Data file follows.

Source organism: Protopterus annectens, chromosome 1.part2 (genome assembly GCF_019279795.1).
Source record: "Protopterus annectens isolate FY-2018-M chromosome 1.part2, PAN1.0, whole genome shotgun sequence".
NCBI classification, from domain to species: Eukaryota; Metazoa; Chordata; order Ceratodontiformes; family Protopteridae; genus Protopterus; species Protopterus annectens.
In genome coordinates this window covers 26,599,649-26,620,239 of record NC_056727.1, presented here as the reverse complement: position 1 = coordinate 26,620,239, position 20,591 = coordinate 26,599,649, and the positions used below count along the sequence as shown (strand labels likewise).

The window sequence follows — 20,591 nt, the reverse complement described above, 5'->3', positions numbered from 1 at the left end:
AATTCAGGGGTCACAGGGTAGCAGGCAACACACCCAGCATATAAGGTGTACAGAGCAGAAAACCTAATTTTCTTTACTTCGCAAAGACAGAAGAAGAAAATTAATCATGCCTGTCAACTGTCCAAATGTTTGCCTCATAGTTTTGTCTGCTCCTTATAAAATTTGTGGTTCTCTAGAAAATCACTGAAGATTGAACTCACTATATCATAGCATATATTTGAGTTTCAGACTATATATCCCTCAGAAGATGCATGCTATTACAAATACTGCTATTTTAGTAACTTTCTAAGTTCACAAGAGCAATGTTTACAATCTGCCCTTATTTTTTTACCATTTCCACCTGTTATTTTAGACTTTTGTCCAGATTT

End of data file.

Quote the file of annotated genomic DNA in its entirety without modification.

Source organism: Protopterus annectens, chromosome 1.part2 (genome assembly GCF_019279795.1).
Source record: "Protopterus annectens isolate FY-2018-M chromosome 1.part2, PAN1.0, whole genome shotgun sequence".
NCBI classification, from domain to species: Eukaryota; Metazoa; Chordata; order Ceratodontiformes; family Protopteridae; genus Protopterus; species Protopterus annectens.
In genome coordinates this window covers 26,599,649-26,620,239 of record NC_056727.1, presented here as the reverse complement: position 1 = coordinate 26,620,239, position 20,591 = coordinate 26,599,649, and the positions used below count along the sequence as shown (strand labels likewise).

The window sequence follows — 20,591 nt, the reverse complement described above, 5'->3', positions numbered from 1 at the left end:
AATTCAGGGGTCACAGGGTAGCAGGCAACACACCCAGCATATAAGGTGTACAGAGCAGAAAACCTAATTTTCTTTACTTCGCAAAGACAGAAGAAGAAAATTAATCATGCCTGTCAACTGTCCAAATGTTTGCCTCATAGTTTTGTCTGCTCCTTATAAAATTTGTGGTTCTCTAGAAAATCACTGAAGATTGAACTCACTATATCATAGCATATATTTGAGTTTCAGACTATATATCCCTCAGAAGATGCATGCTATTACAAATACTGCTATTTTAGTAACTTTCTAAGTTCACAAGAGCAATGTTTACAATCTGCCCTTATTTTTTTACCATTTCCACCTGTTATTTTAGACTTTTGTCCAGATTT